I’m confident that nearly every writing book out there has this piece of advice in various forms:
“In order to write well, you have to write a lot of garbage.”
But what is this garbage we’re all talking about? On which ‘level’ of writing does this junk appear?
Well, just as there are numerous different words for unwanted items (junk, garbage, rubbish, trash, 废物, etc.), there are many ways to think about our literary waste.
As you may have noticed, opinions concerning words are as biased as politics. What you consider trash, may appear as gold to me. Some of us are able to overlook poor writing for the sake of a brilliant plot and some (like me) just get irritated if there aren’t any rules concerning how magic is used.
Already, garbage is starting to look like a very vague term. Okay, so entire novels can be junk. Plots can suck. The dialogue can be just… painful. And, maybe the actual words are vague and confusing. Which of these translates into the ‘trash’ writers are talking about?
I used to think they were referring to nonsense words that had nothing to do with anything. For example:
And now my brain can’t think and I hate these characters. Maybe I will push them off a cliff. The sunnnnn is hot. Yay. Why can’t I spell today? Jo ate the piece of toast and died. The end.
I still believe that this sort of writing is a perfectly acceptable form of random junk. It means nothing, doesn’t really have anything to do with the story, and doesn’t make sense.
Then there’s the helpful junk:
This plot isn’t going anywhere. Maybe I should try putting in a dragon– wait, no. That wouldn’t work. Yesterday I wrote a whole scene about how dragons were extinct. Well… we could delete that scene and put in dragons, but then I couldn’t introduce that guy who doesn’t have a name yet. Maybe we should just change it to a certain type of dragon that’s extinct.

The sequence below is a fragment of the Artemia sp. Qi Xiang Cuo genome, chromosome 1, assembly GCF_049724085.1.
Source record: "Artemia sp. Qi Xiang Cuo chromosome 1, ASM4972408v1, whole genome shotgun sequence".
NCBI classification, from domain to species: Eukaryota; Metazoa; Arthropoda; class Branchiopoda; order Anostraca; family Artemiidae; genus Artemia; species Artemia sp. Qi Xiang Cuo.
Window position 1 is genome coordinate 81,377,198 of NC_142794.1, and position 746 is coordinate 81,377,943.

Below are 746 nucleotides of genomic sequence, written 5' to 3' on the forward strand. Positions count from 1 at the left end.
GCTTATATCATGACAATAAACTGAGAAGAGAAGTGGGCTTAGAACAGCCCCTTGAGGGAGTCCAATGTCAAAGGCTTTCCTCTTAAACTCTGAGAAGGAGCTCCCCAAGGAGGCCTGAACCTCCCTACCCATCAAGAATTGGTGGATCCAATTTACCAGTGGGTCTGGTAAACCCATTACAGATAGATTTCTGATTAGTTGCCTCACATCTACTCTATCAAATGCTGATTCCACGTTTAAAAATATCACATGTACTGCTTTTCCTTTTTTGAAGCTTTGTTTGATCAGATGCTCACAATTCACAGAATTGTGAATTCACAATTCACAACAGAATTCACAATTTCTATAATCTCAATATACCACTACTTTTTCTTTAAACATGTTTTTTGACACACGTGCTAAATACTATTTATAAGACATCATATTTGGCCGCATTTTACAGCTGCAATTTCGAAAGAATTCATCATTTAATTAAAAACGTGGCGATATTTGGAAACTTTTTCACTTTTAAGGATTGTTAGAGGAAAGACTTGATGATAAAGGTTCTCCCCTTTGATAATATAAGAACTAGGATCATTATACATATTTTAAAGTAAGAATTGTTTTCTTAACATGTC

Doing this can feel weird. I tend to confuse my brain by referring to myself as ‘we’ (I’m still not sure why). Writing like this always helps me. I’m writing and working out the flaws of my story at the same time. After the eureka moment, the words leading up to it are no longer valuable and get removed by the second draft (but kept in a different folder for posterity, of course!!).
This November, I wrote 50,000 words of literary refuse. Most of it isn’t random or helpful junk. I could call it a novel if I wanted to. The plot is only slightly below average, the writing isn’t too horrible, I think it makes sense. But I don’t like it. Most stories I write grab me and force me to love them– I can’t resist when they beg to be written. This novel is different– it expects to be abused. It likes cliches. It got bored with itself in the first five thousand words. I didn’t give up on it, but as the month drew on, the lack of love between me and this story became more apparent. There’s no hatred, though, just indifference.
However, I don’t think it was a waste of time. Granted, this novel may never resurface from the cluttered, dusty pit of unwanted writing, but it gave me a whole new perspective on the benefits of writing trash. I tend to focus on my audience when I write, so I’m always wondering what they will think and how they will interpret the scene (or the blog post). I didn’t do that with this year’s NaNoWriMo novel. I wrote it knowing it was just for me and no one else. It felt good.
When November was over I had this irresistible urge to get back to the patient, half-formed novels that will be seen by other eyes some day. I think the junk novel helped with that.
Moral of this post: Write more trash! Whether random, helpful, or in novel form, it will serve as fertilizer for your more beautiful work, helping your words break through the barriers to become forests one can get lost in.